Sharpless, Graham T. (1968) An experimental study of the atmospheric electric elements at a rural site in conditions of low air pollution. Doctoral thesis, Durham University.
Continuous measurements have been made of the air-earth current density, by the direct method, potential gradient, space charge density, by filtration, and the positive conductivity at Lanehead, situated in the N. Penninea, 440m above sea level. Wind speed, wind direction and rate of rainfall were also recorded, but the measurements used only qualitatively. The problems of making continuous measurements for long periods of time and under difficult weather conditions are discussed. The results can be divided into two types; fair weather and disturbed weather. Of the former, diurnal variations for the one-year period July 1967 to June 1968 were calculated. That of potential gradient shows a close similarity with the variation found on the Carnegie in the Pacific (TORRESON et al, 1946), contrary to expectations for a land station within the austausch region. The air-earth current, on the other hand, is found to depend on the variation in columnar resistance, and its variation is similar to that of the space charge density. The diurnal variation of columnar resistance is estimated, and the role of pollution in controlling this variation is discussed. For disturbed weather, a high positive correlation has been found between space charge density and potential gradient at the ground during steady precipitation. Both were mostly negative during the precipitation, i.e. of opposite sign to the precipitation current. Splashing and point discharge are ruled out as sources of the space charge, so that the results imply some charge separation process within a few tens of metres of the ground giving positive charge to the rain and negative to the air. For 42 periods of steady rain, with some of snow, relations of the form F = Ao + B were calculated and the frequency distributions of A and B are given. The importance of making continuous measurements of several electric parameters is stressed, together with the necessity of using statistical methods to eliminate the effects of unknown variables such as meteorological conditions. An atmospheric electric station has been set up at Lanehead, where air pollution is low, and an atmospheric electric climate for the station has been established.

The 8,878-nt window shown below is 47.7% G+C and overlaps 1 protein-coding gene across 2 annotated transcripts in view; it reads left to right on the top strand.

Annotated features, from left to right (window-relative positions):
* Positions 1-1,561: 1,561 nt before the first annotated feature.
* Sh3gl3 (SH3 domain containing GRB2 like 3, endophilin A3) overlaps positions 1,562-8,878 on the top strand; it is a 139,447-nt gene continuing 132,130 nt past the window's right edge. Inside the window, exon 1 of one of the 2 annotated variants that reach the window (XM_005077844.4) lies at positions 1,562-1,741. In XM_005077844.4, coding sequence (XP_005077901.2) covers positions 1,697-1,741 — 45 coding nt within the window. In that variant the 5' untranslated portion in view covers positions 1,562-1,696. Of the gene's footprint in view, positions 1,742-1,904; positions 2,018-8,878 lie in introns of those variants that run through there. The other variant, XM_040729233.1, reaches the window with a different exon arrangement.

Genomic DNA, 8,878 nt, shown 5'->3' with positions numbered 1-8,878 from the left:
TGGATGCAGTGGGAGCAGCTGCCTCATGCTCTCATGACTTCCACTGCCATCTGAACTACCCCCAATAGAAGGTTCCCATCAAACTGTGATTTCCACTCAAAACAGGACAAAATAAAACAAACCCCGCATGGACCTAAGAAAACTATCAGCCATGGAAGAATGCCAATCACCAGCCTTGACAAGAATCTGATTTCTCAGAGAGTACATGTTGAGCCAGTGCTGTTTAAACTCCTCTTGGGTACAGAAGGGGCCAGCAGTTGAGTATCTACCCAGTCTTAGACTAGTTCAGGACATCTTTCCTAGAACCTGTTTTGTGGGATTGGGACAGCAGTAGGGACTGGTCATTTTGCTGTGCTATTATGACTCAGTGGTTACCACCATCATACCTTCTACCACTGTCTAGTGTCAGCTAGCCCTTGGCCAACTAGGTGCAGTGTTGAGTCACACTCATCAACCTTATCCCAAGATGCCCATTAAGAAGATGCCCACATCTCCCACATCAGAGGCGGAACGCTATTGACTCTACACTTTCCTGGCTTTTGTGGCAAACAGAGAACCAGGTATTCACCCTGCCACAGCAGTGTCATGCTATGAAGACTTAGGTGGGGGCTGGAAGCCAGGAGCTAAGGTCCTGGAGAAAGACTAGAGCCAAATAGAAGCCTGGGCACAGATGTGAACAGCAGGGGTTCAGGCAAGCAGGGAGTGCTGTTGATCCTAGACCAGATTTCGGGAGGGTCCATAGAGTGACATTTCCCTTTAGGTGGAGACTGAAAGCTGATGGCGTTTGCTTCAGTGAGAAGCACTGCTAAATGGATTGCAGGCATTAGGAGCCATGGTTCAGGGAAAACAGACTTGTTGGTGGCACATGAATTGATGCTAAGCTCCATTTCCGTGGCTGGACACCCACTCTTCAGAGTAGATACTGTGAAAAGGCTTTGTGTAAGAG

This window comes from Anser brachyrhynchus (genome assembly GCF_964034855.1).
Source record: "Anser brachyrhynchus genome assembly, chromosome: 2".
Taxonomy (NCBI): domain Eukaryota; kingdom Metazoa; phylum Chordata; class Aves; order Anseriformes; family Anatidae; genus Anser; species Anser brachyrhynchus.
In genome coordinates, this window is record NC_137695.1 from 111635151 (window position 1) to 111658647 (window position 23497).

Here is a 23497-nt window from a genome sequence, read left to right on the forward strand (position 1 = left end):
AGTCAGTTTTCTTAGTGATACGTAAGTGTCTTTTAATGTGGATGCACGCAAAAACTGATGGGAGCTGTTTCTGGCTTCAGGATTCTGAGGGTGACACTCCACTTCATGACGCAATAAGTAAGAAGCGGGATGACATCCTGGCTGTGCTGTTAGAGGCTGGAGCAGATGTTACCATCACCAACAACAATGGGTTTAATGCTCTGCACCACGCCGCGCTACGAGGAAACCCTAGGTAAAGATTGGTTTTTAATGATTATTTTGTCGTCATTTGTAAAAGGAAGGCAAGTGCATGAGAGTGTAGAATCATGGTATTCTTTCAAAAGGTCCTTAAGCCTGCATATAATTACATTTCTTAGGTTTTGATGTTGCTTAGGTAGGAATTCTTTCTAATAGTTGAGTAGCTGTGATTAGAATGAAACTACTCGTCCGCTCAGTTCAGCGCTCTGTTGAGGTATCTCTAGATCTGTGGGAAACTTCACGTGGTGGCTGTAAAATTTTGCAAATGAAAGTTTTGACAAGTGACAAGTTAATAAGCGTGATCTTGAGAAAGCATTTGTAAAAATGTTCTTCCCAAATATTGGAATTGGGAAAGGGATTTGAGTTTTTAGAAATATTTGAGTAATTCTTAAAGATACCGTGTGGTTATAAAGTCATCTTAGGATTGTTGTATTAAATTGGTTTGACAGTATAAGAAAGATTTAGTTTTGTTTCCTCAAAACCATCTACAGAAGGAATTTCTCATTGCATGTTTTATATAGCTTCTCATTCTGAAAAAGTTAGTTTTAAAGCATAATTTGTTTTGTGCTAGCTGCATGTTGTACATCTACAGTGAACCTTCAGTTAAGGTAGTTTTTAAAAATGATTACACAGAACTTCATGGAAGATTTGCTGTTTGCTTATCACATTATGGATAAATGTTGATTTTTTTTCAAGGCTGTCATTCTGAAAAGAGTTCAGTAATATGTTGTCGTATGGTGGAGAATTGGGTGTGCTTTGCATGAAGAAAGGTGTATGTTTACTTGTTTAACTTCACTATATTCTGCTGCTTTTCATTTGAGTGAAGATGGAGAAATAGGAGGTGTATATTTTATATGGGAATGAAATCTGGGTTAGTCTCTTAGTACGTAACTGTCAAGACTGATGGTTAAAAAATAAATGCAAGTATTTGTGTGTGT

|Item Type:||Thesis (Doctoral)|
|Award:||Doctor of Philosophy|
|Copyright:||Copyright of this thesis is held by the author|
|Deposited On:||13 Nov 2013 15:41|